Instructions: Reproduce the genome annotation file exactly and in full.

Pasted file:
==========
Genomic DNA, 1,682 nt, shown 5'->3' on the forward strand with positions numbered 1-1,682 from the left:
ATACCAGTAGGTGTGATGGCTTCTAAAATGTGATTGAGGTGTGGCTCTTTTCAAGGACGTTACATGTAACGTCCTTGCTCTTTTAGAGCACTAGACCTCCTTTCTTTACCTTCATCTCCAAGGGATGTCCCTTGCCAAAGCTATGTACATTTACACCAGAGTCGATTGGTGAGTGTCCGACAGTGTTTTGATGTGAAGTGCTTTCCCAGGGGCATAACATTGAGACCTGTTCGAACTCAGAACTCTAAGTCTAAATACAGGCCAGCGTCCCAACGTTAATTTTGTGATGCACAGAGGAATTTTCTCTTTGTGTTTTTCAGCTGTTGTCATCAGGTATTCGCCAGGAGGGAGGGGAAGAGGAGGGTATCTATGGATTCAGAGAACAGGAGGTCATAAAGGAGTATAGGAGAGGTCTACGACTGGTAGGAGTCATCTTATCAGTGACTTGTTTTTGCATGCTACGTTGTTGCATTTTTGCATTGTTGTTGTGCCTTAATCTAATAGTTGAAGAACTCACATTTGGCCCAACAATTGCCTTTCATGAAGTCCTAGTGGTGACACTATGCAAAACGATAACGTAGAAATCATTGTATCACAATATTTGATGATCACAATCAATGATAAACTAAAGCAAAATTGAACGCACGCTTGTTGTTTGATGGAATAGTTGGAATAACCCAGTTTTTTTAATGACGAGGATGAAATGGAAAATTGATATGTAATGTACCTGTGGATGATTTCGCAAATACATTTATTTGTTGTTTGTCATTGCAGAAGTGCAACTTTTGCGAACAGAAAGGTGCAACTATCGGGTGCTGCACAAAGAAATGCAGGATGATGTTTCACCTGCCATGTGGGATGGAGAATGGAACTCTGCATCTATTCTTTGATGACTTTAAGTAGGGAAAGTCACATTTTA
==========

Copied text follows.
Genomic DNA, 1,682 nt, shown 5'->3' on the forward strand with positions numbered 1-1,682 from the left:
ATACCAGTAGGTGTGATGGCTTCTAAAATGTGATTGAGGTGTGGCTCTTTTCAAGGACGTTACATGTAACGTCCTTGCTCTTTTAGAGCACTAGACCTCCTTTCTTTACCTTCATCTCCAAGGGATGTCCCTTGCCAAAGCTATGTACATTTACACCAGAGTCGATTGGTGAGTGTCCGACAGTGTTTTGATGTGAAGTGCTTTCCCAGGGGCATAACATTGAGACCTGTTCGAACTCAGAACTCTAAGTCTAAATACAGGCCAGCGTCCCAACGTTAATTTTGTGATGCACAGAGGAATTTTCTCTTTGTGTTTTTCAGCTGTTGTCATCAGGTATTCGCCAGGAGGGAGGGGAAGAGGAGGGTATCTATGGATTCAGAGAACAGGAGGTCATAAAGGAGTATAGGAGAGGTCTACGACTGGTAGGAGTCATCTTATCAGTGACTTGTTTTTGCATGCTACGTTGTTGCATTTTTGCATTGTTGTTGTGCCTTAATCTAATAGTTGAAGAACTCACATTTGGCCCAACAATTGCCTTTCATGAAGTCCTAGTGGTGACACTATGCAAAACGATAACGTAGAAATCATTGTATCACAATATTTGATGATCACAATCAATGATAAACTAAAGCAAAATTGAACGCACGCTTGTTGTTTGATGGAATAGTTGGAATAACCCAGTTTTTTTAATGACGAGGATGAAATGGAAAATTGATATGTAATGTACCTGTGGATGATTTCGCAAATACATTTATTTGTTGTTTGTCATTGCAGAAGTGCAACTTTTGCGAACAGAAAGGTGCAACTATCGGGTGCTGCACAAAGAAATGCAGGATGATGTTTCACCTGCCATGTGGGATGGAGAATGGAACTCTGCATCTATTCTTTGATGACTTTAAGTAGGGAAAGTCACATTTTA